More people will have health insurance coverage with ObamaCare, but it may be tough on West Virginia.
"I think you'll end up swapping one problem for another, at least initially,” says Representative John Ellem, R-Wood County.
People are concerned.
"That there are gonna be more people that are going to be seeing doctors and therefore the shortage that exists in rural parts of West Virginia potentially could be worse,” says Mike Dennis, executive director of the Wood County Senior Citizens Association.
West Virginia may be facing a very real doctor shortage with the president's healthcare initiative but it could work out in the long run.
"You'll see, eventually see less people using the emergency room as a means of receiving medical care,” Ellem says.
The federal government is picking up the bulk of the increased Medicaid cost.
"Whether that will continue to be the case five or six years from now is another matter,” Ellem says. “It concerns some officials that down the road we could see many more millions of dollars in state mandates that are needed to fund this expansion."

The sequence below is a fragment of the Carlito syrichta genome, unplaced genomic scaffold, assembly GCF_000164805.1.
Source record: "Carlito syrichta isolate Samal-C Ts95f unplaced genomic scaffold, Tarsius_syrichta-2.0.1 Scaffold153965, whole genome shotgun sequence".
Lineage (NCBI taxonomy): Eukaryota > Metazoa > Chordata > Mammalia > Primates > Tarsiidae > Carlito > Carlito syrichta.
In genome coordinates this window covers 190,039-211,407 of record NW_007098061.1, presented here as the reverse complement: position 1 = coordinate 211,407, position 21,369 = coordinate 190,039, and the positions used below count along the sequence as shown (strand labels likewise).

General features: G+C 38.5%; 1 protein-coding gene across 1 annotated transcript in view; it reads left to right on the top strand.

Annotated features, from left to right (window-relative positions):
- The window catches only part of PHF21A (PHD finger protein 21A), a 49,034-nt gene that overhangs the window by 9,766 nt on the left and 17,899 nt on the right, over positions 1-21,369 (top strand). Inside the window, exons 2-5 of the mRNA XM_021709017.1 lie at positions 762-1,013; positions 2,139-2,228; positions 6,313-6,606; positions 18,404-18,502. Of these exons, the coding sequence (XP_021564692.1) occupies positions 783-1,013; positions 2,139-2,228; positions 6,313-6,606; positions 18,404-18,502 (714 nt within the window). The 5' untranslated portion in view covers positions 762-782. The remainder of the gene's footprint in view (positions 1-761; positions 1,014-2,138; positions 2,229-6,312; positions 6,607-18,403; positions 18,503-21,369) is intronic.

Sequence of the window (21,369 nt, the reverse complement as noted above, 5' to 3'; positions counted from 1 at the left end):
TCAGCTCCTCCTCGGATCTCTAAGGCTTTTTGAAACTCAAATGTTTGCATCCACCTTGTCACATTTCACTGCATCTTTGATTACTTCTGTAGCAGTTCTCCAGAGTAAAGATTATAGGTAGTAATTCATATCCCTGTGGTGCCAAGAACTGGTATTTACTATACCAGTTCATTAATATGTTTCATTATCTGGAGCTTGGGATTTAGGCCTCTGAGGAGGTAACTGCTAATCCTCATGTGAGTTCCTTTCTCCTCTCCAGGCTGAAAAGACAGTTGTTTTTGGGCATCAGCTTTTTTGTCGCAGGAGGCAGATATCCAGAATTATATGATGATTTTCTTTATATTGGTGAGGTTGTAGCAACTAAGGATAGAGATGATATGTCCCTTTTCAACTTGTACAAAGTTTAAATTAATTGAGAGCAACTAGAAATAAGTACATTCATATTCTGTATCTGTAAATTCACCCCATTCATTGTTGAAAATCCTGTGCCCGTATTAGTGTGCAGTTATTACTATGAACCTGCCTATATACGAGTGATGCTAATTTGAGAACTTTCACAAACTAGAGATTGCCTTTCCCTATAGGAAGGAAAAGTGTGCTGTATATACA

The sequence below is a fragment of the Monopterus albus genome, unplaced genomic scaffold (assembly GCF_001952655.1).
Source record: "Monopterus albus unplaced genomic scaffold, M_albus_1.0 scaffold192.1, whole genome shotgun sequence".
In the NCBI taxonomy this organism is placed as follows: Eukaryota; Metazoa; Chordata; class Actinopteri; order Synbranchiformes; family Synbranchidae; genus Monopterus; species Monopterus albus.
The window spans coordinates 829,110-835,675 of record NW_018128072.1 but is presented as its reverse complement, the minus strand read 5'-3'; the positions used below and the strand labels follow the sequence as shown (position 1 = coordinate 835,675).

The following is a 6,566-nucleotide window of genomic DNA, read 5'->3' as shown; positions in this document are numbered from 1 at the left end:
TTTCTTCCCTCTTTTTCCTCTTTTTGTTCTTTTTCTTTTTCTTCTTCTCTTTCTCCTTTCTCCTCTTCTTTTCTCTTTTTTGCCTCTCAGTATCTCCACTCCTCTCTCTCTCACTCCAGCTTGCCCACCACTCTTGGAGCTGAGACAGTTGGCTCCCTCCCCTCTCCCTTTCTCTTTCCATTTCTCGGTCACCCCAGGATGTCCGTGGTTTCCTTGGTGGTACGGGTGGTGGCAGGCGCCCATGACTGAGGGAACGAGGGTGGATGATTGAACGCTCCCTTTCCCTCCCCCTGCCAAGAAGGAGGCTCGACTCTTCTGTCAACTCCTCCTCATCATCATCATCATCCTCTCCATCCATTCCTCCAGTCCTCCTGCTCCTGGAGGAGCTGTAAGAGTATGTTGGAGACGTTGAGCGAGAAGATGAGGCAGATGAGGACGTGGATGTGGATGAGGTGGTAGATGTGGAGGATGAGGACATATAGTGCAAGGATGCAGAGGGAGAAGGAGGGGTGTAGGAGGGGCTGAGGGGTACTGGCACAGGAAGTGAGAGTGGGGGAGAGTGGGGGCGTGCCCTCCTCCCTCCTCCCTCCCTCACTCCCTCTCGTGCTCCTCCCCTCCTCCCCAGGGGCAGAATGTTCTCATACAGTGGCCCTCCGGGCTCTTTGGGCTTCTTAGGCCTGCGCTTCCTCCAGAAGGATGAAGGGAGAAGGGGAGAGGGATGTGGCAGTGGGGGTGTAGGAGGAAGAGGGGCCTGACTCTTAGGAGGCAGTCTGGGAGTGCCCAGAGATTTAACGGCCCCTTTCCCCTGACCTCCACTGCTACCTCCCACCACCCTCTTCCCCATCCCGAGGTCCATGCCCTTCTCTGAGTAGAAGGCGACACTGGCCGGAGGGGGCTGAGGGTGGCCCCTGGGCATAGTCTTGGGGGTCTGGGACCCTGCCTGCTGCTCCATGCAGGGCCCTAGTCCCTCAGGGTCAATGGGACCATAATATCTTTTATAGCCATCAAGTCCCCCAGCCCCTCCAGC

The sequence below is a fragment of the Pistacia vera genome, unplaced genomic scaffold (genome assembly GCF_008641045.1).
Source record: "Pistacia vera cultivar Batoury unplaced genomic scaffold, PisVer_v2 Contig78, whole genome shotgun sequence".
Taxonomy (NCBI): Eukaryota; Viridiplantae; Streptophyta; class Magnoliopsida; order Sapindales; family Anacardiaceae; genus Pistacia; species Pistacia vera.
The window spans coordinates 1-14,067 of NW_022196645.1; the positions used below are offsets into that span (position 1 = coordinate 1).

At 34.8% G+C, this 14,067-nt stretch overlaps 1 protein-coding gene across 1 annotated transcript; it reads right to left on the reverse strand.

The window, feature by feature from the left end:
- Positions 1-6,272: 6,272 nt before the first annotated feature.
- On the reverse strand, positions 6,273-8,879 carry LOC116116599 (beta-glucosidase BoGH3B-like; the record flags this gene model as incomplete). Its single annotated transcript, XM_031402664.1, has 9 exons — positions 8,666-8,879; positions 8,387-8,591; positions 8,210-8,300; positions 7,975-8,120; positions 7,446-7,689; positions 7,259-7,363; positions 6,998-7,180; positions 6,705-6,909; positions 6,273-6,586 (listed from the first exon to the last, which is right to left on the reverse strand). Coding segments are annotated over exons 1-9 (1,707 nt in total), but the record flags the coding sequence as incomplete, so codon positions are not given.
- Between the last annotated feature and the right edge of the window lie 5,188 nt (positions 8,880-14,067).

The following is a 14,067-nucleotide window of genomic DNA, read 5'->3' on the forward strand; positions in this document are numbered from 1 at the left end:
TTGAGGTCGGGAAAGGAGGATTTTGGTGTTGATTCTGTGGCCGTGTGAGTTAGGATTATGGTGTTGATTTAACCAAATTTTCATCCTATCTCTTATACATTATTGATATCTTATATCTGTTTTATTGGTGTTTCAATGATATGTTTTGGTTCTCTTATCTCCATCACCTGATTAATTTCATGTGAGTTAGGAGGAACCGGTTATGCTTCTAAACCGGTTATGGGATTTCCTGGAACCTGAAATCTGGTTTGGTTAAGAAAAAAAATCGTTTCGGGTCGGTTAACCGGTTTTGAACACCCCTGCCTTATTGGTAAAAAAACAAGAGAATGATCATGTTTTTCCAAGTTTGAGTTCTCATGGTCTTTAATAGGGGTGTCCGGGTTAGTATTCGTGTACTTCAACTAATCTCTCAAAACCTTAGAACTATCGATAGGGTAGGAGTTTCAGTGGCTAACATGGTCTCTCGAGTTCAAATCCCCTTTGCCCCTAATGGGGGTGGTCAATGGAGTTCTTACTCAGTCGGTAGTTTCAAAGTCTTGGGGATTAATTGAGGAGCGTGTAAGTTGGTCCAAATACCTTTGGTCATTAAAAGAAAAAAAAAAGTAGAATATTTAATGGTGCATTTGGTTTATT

The WCSCA is taking a 'wait and see attitude.'
"Healthcare to seniors is a big deal for us and for the people that we provide services to,” Dennis says. “But I think in the long run, you know, after everything kind of calms down, I think you'll see maybe some better healthcare for all West Virginians."
The plan will roll out in October, so time is growing short and hopefully the doctor shortages won't exist for very long.
Viewers with disabilities can get assistance accessing this station's FCC Public Inspection File by contacting the station with the information listed below. Questions or concerns relating to the accessibility of the FCC's online public file system should be directed to the FCC at 888-225-5322, 888-835-5322 (TTY), or firstname.lastname@example.org.